We don’t hear much from him now he’s a full-time figurehead, but it’s not that long ago since Trevor Brooking was the standard bearer of pipe and slippers co-commentary.
In fairness to the West Ham legend, sportsbook operators would have given you long odds on him having such a distinguished career in the game after a complicated birth atop a large wooden fence.
But his perfecting of a trademark “welllllll” – sometimes extended into a “wellllll yeaaa knowwwwww” became a vital component of the Brooking broadcasting toolkit – providing a helpful buffer following a question, during which Trev could compose a suitably non-committal answer.
He quickly became the Switzerland of football commentary – Motty’s bet-hedging sidekick for whom no decision was too small to be avoided. A co-commentator whose fear of getting it wrong destroyed any chance of him ever getting it right.
Inevitably psychology boffins soon developed the Trev Test, a highly-scientific psychometric profiling tool that can pigeonhole any individual by simply exposing them to a selection of Brooking analyses.
You can take part yourself. Ready? Examine if you will ten random excerpts from the co-commentary career of Sir Trev. Study them carefully, there will be questions later.
1. “If you’re going to score one goal or less, you’re not going to get your victories.”
2. “Merseyside derbies usually last 90 minutes and I’m sure today’s won’t be any different.”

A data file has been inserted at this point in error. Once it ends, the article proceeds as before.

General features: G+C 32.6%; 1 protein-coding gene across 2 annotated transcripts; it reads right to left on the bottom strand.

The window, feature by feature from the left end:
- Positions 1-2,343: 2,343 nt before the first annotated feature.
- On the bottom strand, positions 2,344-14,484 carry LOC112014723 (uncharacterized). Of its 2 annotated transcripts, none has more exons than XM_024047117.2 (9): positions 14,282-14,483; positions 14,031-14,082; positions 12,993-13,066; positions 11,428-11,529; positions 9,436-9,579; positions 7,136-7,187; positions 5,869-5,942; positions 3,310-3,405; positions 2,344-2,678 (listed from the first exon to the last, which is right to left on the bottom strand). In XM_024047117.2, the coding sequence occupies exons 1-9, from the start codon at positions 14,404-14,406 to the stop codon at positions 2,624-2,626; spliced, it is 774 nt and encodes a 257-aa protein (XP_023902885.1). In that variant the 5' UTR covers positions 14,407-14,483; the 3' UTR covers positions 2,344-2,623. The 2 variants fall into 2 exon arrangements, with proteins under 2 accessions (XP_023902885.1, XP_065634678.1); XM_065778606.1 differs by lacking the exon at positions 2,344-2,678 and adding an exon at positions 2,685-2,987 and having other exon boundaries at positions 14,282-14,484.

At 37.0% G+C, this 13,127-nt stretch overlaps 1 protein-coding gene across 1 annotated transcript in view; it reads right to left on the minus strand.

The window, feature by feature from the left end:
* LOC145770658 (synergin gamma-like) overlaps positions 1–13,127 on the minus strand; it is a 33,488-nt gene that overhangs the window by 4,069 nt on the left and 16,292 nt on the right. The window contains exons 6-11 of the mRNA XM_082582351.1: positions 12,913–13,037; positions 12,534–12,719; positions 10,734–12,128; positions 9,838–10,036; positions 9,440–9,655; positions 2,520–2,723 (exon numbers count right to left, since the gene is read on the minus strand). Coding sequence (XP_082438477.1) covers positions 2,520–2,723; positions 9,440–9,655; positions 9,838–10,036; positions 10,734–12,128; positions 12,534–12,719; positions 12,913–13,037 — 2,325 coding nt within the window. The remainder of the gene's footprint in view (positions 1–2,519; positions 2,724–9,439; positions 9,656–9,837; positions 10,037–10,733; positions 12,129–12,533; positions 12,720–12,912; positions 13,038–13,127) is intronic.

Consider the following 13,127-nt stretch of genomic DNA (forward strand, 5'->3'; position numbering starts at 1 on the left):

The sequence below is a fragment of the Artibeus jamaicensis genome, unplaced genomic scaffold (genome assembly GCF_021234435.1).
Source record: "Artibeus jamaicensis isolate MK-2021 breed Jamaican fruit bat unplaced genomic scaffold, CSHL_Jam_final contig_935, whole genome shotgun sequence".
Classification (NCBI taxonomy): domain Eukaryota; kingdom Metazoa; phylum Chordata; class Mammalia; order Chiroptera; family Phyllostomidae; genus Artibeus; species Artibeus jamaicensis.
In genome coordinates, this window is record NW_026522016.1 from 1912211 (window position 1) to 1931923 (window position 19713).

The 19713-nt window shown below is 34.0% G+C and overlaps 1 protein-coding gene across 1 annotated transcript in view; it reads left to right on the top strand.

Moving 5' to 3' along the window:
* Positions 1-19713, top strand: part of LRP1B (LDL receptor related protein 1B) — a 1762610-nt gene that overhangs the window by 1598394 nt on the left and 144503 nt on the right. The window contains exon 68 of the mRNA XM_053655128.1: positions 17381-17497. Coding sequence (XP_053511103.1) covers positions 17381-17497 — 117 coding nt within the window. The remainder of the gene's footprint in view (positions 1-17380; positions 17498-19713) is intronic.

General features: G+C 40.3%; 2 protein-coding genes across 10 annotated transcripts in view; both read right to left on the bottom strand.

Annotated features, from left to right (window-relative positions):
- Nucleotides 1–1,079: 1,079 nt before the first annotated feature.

3. “Unfortunately, we don’t get a second chance. We’ve already played them twice.”
4. “He looks as though he’s been playing for England all his international career.”
5. “Trevor Brooking is in the Sappora Bowl. What’s it like, Trevor?”
“Wellllllll, it’s a bowl shape, Gary.”
6. “You shouldn’t go behind in the early minutes because then you have to
chase the game.”
7. “That could have been his second yellow card…..if he’d already got his first one, of course…..”
8. “The managerial vacancy at the club remains vacant.”
9. “He is like an English equivalent of Teddy Sheringham.”
10. “Historically, the host nations do well in Euro 2000.”
Ok, wake up, now for the science bit. You may need to perform some complex calculations so by all means get a calculator if you need one.
With careful reference to the above statements, allocate Trev points based on the following criteria.
One point for each slice of valuable tactical insight from England’s Director of Football Development
Two points for each little-known entertaining fact imparted by Trev.
Three points for each profundity.
Seven points for each statement that is likely to have helped the viewer better understand the confusing business that is association football.
Twenty points for each decisive uncategorical pronouncement from Trevor.
Now, depending on the points total you calculated, guffologists suggest you belong in one of two categories.
1 to 231 You are a kind and generous soul, perhaps a little too sensitive to be mocking legendary footballing personalities who, after all, are only doing their best.
Zero You’re spot on, mate.